Being around fewer Asian-Americans has presented challenges that range from the immediate — like not having access to the foods that remind him of home or being the only Asian-American student in a classroom — to the abstract.
“Sometimes, it feels like you’re ignored or dismissed for being Asian. I don’t know if it’s something about my stature or my posture that makes me seem like I should I get off the sidewalk for people to walk,” he said. “I can’t fully describe it. It feels like I’m not seen. I don’t walk down the streets here the same way I do in Seattle where I know I’m there.”
Another issue he faces is being mistaken with other students of Asian descent. Law recalled a recent example that took place with a speaker from Brown University.
Law, who has short hair and does not wear glasses in public, asked the speaker a question following their talk. At a dinner later that night, the speaker approached a student from Hong Kong with glasses and a ponytail and complimented him on the question Law had asked.
Law and his classmate took the situation lightly but when a student at the dinner mistook him for another Asian-American student later that night, it became more difficult to ignore the deeper undertones at play, he said.
Throughout his four years at Middlebury College, Law estimates that he’s been confused for another Asian or Asian-American student roughly once a month, something that had never happened to him in Seattle, he said.
“There’s the joke that all Asians look the same. That’s what it goes back to, really, and it’s frustrating,” he said.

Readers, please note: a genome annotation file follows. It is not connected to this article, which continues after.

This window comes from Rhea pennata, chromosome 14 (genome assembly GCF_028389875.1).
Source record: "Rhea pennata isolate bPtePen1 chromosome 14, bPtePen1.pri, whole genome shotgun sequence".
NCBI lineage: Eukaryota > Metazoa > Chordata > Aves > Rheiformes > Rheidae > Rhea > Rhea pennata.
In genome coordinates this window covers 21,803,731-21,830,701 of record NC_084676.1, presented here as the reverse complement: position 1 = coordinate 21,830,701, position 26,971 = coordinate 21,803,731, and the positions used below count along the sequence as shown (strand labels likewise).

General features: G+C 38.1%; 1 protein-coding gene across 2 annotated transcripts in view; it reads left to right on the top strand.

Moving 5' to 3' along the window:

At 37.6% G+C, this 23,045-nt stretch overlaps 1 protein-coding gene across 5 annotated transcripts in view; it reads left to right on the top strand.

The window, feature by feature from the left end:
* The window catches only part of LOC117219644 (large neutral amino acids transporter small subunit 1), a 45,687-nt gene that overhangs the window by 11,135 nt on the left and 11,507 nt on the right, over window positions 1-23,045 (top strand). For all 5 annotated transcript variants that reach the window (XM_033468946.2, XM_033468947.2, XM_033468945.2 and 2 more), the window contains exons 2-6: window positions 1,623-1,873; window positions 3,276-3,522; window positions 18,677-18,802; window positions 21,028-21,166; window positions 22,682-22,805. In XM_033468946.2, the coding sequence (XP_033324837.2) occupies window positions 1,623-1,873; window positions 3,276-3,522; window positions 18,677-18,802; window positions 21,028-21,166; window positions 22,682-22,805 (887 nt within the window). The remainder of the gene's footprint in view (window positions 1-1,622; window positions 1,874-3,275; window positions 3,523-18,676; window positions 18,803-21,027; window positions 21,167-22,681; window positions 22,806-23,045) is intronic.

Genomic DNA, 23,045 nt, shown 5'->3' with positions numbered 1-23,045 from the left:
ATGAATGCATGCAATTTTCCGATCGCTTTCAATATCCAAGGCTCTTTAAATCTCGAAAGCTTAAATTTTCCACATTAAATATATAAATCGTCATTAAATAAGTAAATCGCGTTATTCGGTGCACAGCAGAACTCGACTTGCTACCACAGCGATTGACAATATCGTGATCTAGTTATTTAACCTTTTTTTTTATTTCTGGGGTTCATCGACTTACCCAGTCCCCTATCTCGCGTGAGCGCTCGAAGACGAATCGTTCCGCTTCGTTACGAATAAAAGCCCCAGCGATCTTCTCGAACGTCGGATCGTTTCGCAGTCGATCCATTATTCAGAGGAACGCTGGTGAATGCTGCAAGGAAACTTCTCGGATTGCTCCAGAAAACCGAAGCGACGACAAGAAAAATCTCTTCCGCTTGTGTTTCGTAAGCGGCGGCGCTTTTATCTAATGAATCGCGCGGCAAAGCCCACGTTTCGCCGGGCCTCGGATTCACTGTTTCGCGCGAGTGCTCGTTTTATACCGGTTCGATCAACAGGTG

Sometimes, however, feeling singled out based on one’s racial appearance is more than frustrating; it can be alienating or even threatening, said Santiago Gomez, a Colombian-American senior from the New York borough of Queens.
“Being a very light-skinned Latino, visually, I don’t seem very Latino,” he said.  “That’s been a benefit here at Midd because I don’t get targeted in the way that black people are targeted or Asian people are being targeted.”
As an example, he referred to an incident that took place this past fall.
Gomez and his girlfriend, Baolin Xu, were walking across the campus when they were approached by a group of intoxicated, white students. The students greeted Xu, who is Chinese-American, in broken Chinese and asked them where they were from, Gomez said. “We would say Queens and Chicago but the person would be like, ‘Where were you born or where are your parents from,’ insinuating that we’re not American.”
Xu acknowledged that “targeted” may seem like a strong word because her experience has not involved assault or violence. However, she maintained that the word describes the experience of being routinely made to feel different or that she does not belong because of her physical appearance.
“If you’re not a person of color, it’s hard to fathom what being targeted for looking different feels like,” Xu said. “We see this all the time but it’s like people don’t want to believe it. I think racism today has evolved into something much more implicit.”
Based on all the opportunities he feels Middlebury has afforded him and four years of positive interactions with administrators and faculty, Gomez finds reasons for optimism amidst the challenges.
“I think we deal with difficult situations so that kids coming in future generations don’t deal with them,” he said. “Our job now is to cultivate an inclusive space and create a better institution so that hopefully, one day, there are no longer social conditions that are stunting interactions between students of color and white students. Hopefully, we’ll break that barrier one day.”
While there is much work to be done, Fernández also remains hopeful that the college community will eventually be able to create a fully inclusive environment.
“We’re going to have to make changes in the way we do things, in what we teach and how we teach. That is going to require change in the faculty,” he said. “That can lead to equity.
“The goal (is) to make this a more fundamentally fair place for everyone.”
Editor’s note: David Fuchs is a junior at Middlebury College and an intern for the Addison Independent.